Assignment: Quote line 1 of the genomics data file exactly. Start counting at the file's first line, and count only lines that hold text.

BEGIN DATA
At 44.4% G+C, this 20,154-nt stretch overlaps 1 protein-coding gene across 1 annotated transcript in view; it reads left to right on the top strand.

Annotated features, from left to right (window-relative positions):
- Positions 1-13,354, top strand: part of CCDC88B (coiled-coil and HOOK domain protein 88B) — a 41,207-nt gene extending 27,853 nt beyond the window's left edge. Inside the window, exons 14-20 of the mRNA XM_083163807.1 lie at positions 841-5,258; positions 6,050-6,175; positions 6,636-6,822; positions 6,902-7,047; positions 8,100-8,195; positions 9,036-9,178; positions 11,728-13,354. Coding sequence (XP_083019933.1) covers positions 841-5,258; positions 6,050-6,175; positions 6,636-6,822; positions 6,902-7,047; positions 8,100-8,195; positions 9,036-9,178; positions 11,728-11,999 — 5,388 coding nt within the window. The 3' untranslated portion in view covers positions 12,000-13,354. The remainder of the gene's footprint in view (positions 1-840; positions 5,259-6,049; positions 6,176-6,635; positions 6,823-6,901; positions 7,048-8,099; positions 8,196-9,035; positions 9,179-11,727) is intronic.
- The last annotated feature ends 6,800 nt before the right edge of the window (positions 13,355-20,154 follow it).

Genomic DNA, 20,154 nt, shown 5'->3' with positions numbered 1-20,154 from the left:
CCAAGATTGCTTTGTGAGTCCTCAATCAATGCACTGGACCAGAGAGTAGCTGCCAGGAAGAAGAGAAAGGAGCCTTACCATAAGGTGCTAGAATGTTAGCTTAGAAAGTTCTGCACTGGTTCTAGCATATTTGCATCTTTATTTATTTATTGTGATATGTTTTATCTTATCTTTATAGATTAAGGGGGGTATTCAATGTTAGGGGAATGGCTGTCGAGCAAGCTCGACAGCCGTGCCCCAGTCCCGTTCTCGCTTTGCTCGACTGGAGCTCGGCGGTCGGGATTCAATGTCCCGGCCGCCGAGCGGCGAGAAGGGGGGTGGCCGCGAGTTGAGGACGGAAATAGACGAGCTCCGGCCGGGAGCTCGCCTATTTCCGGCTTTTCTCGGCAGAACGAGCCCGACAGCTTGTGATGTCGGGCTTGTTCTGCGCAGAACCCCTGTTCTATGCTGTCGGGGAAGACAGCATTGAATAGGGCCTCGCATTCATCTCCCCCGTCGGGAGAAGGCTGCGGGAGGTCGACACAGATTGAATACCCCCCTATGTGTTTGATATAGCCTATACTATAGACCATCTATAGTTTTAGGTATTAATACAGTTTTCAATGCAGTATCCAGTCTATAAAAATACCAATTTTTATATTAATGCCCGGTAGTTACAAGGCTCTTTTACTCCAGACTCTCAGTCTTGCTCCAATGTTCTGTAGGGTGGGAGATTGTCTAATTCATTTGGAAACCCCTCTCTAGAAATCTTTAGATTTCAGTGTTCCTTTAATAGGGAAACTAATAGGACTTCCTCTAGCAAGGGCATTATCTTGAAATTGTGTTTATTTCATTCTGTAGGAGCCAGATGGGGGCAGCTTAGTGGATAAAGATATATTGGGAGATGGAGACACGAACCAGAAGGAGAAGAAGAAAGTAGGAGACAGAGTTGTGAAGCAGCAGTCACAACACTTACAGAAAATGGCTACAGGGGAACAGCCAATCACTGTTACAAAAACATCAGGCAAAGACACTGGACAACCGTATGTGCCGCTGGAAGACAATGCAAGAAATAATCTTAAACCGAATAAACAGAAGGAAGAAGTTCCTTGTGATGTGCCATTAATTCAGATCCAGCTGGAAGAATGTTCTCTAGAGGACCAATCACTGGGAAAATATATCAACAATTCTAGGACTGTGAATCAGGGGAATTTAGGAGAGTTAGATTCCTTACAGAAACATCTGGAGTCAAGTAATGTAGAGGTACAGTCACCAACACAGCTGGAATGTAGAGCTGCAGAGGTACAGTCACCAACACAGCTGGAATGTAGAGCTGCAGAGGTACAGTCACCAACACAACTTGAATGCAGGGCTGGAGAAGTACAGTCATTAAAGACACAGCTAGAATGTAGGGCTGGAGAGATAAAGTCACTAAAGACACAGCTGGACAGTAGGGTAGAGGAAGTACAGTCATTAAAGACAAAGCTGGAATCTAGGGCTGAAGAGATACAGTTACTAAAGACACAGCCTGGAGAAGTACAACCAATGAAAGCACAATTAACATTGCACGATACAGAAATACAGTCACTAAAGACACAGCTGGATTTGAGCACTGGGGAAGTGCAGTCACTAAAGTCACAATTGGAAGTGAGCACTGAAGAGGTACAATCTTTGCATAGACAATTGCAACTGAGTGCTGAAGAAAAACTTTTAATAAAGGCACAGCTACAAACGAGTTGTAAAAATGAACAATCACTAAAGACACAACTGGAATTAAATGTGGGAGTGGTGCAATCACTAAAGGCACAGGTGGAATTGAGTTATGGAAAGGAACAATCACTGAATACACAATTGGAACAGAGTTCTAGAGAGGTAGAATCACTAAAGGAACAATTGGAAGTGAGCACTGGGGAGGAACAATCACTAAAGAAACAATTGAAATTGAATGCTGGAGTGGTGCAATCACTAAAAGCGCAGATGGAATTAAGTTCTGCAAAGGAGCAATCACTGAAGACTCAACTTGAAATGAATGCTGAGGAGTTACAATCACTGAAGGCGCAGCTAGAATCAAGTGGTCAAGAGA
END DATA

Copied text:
At 44.4% G+C, this 20,154-nt stretch overlaps 1 protein-coding gene across 1 annotated transcript in view; it reads left to right on the top strand.